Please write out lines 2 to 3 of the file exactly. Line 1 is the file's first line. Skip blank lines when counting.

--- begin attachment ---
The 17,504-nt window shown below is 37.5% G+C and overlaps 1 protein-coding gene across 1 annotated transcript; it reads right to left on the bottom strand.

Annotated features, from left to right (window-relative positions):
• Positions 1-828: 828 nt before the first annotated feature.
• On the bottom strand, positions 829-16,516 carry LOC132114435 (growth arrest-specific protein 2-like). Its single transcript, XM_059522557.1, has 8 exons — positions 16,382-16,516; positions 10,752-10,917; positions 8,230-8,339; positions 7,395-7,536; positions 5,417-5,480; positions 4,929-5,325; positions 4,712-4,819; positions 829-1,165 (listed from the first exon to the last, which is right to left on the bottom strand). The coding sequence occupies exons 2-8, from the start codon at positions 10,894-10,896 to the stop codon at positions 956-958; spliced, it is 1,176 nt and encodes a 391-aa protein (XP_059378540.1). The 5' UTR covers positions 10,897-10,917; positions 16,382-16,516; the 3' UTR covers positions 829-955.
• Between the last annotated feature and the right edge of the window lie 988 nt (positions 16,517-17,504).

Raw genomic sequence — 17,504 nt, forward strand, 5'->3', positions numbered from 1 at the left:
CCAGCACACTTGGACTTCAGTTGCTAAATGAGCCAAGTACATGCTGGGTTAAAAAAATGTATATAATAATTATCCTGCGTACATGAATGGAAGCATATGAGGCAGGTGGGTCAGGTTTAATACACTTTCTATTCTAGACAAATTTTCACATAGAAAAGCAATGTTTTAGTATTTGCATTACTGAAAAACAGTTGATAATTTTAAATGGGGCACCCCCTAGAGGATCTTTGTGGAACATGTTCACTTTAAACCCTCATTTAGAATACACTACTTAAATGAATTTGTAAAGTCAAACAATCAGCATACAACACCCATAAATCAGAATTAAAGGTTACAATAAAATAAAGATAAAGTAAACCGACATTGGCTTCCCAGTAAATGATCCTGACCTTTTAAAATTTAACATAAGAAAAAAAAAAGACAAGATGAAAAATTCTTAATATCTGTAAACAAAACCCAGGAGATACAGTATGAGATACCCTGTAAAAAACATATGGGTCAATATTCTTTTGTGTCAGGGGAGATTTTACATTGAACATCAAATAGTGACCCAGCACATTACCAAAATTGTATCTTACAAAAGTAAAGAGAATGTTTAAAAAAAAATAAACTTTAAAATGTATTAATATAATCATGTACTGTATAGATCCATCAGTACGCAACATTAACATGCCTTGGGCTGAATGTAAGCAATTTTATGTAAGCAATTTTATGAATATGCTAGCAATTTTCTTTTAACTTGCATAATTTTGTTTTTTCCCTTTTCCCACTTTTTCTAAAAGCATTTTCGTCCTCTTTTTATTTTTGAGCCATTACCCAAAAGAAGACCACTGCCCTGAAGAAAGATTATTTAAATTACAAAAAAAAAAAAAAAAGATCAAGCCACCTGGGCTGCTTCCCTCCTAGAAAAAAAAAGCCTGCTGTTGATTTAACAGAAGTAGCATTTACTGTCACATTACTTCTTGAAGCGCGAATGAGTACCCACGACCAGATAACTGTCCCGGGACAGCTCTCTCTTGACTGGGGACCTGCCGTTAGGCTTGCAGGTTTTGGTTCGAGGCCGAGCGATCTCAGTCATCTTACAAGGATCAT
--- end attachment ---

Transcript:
Annotated features, from left to right (window-relative positions):
• Positions 1-828: 828 nt before the first annotated feature.